Caregiver perspective: Waiting for the Next Shoe to Drop

I was talking to a fellow caregiver this week about an event that occurred to him and he made the comment, “Yeah, I’m just waiting for the next shoe to drop.” That comment really struck home. I confess; I’m like that most of the time. Lynn, my husband and the person I provide care to, accuses me of being pessimistic but honestly, if I don’t expect the worst, then I won’t be prepared if it occurs. It’s a matter of self-preservation from my perspective. I do admit though that I can take it too far.


Lynn has gotten a double dose of baclofen in his pump to reduce the number of spasms. Baclofen is a muscle relaxer. Not only does it relax muscles, it makes him sleepy. Therefore, he sleeps h-o-u-r-s at a time, wakes up to eat, and then goes to sleep again.

My, “what if,” talk in my head goes like this…

He sure is sleeping a lot. Shouldn’t he have adjusted to the dose by now? It’s been a month. Maybe it’s something more. Just because he has more baclofen on board doesn’t mean that’s what is causing his sleepiness. I think I should check to make sure he does not have a urinary tract infection that is not showing up yet. I wonder if his CO2 level is too high? With his sleep apnea, he might be retaining carbon dioxide which would make him sleepy. I’ll have to make sure he’s oriented when he wakes up. What if it’s something new? And on and on and on….

With all those thoughts running around in my head, I start being more vigilant checking his urine with a dip stick to see if anything is off, making sure he’s oriented when awake, making sure all else seems to be okay, just in case…

Not only do I think the worse if there is a significant change in his behavior but I also tend to do it ANY TIME he’s a little “off.” If he can’t find his words or remember something we recently discussed or watched, I wonder if the MS is now affecting his memory. If he’s out of sorts about something going on in our lives (and there seems to always be something), I’m wondering if he’s suffering from depression. If he is having more difficulty with bowel movements, is his GI tact now affected? If there is a slight tear or abrasion on his skin, will I be able to heal it? If he strangles when drinking is his throat muscles becoming affected? I am always looking for a sign that something is not right. I’m always watching and waiting and planning for the next set back or new symptom to learn to manage.

My Dad says he listens all the time for my Mom to fall since she is so weak. I know that feeling. When Lynn was walking I was “listening” all the time for a thump or thud. Then, I would listen for how much difficulty he was having getting up before I stepped in to help. Now, he doesn’t walk but I listen for things to fall that he’s trying to use. I listen for frustration verse challenge to his reaction. I try to anticipate what he will need and when I need to step in versus when I need to let him do it on his own.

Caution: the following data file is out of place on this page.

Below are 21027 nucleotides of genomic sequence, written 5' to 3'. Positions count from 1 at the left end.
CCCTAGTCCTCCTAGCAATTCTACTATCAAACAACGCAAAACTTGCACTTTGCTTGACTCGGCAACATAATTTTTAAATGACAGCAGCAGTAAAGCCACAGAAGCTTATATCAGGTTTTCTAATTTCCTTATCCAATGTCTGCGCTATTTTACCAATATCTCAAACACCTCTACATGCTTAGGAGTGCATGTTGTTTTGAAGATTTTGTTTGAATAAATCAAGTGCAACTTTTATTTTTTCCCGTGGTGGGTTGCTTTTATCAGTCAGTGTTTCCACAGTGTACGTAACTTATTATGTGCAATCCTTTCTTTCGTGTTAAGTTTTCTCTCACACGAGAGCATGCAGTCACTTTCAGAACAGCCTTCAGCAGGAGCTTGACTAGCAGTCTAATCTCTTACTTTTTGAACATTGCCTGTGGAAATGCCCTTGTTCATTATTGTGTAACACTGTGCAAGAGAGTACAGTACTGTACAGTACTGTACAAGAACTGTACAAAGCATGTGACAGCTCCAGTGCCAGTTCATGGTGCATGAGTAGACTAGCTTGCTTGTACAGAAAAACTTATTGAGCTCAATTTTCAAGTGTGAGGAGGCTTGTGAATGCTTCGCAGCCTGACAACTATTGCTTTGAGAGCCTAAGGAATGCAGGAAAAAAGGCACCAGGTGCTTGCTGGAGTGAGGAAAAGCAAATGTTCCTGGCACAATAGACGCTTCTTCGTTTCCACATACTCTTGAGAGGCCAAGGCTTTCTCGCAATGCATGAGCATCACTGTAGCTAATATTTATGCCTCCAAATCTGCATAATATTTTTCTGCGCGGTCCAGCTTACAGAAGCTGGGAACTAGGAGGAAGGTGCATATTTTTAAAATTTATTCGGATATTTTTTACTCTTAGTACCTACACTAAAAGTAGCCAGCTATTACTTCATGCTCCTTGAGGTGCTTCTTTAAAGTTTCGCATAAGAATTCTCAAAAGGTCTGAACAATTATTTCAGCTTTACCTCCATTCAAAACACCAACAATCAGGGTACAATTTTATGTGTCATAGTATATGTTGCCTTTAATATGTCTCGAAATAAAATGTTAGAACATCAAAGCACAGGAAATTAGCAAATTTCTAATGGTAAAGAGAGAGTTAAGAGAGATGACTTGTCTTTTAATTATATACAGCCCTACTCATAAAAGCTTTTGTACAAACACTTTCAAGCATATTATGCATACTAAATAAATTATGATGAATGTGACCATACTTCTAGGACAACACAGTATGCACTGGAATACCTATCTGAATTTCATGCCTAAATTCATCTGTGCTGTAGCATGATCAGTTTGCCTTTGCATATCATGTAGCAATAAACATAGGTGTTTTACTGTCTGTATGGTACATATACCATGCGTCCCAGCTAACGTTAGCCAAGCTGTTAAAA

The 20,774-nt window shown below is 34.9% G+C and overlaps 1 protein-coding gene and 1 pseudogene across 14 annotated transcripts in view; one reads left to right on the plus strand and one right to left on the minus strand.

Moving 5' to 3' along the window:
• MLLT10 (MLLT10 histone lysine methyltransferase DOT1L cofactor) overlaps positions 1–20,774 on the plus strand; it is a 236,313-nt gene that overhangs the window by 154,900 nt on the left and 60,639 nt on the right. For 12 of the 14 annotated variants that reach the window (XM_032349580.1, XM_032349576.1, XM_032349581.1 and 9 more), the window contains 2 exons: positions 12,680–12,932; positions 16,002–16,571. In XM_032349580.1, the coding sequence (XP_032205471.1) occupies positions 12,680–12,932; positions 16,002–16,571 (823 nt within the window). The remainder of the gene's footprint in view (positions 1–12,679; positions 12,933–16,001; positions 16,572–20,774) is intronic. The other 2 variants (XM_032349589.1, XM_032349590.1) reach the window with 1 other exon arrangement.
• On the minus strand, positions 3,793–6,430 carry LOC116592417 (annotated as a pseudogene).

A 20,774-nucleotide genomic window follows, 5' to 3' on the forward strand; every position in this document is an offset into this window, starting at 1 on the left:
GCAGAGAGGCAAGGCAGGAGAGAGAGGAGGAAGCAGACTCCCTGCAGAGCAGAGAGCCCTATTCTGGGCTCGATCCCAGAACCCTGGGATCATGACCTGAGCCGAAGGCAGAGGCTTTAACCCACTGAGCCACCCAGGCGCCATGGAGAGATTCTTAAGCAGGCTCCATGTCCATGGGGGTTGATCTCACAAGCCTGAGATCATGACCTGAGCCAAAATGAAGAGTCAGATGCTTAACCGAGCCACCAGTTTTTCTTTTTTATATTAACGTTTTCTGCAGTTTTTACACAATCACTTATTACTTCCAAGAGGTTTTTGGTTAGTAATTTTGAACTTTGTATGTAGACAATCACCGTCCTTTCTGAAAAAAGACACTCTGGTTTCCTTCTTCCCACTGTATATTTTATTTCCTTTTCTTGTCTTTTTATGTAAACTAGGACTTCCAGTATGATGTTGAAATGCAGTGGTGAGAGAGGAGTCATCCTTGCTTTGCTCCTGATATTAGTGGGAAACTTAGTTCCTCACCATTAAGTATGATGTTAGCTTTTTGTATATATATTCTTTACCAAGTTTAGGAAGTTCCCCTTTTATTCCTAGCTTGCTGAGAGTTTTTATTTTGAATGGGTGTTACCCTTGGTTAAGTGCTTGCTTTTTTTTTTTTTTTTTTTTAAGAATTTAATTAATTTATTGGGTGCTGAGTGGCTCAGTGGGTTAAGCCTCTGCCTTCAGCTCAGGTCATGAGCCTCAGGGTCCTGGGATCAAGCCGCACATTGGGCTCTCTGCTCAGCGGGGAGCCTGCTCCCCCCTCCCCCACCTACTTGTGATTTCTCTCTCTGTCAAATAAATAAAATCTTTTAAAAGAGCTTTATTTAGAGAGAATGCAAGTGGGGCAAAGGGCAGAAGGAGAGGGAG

I used to make a lot of plans for the future but now I live week to week; sometimes day to day dealing with whatever is placed before me on that day. I live hoping for the best but expecting the worst so that whichever comes, I’m prepared. I strive to make his life more tolerable, to give him hope, to keep him from feeling despair over what he can’t do. But is that my job?

Lynn told me something I didn’t realize recently. He says he doesn’t really dwell on what he can’t do anymore. He rarely even considers it. He now focuses on what he can do and how to use what function he has left more efficiently. He also knows that this life is temporary and in heaven, he will be whole again so he looks at this life as one in which he adjusts to the challenges before him and learns to use them according to God’s plan for his life. He’s had big changes to overcome; tremendous loses but he has accepted those and made the best of them. I’m in awe at how well he copes. He is my inspiration and my role model for taking a bad thing and turning it into something positive. He was a very talented vocalist, musician, and carpenter. Now he’s a published author and getting ready to release his third book. He doesn’t let his loses keep him down. He speaks to hope and acceptance.

Now, who is caring for whom?

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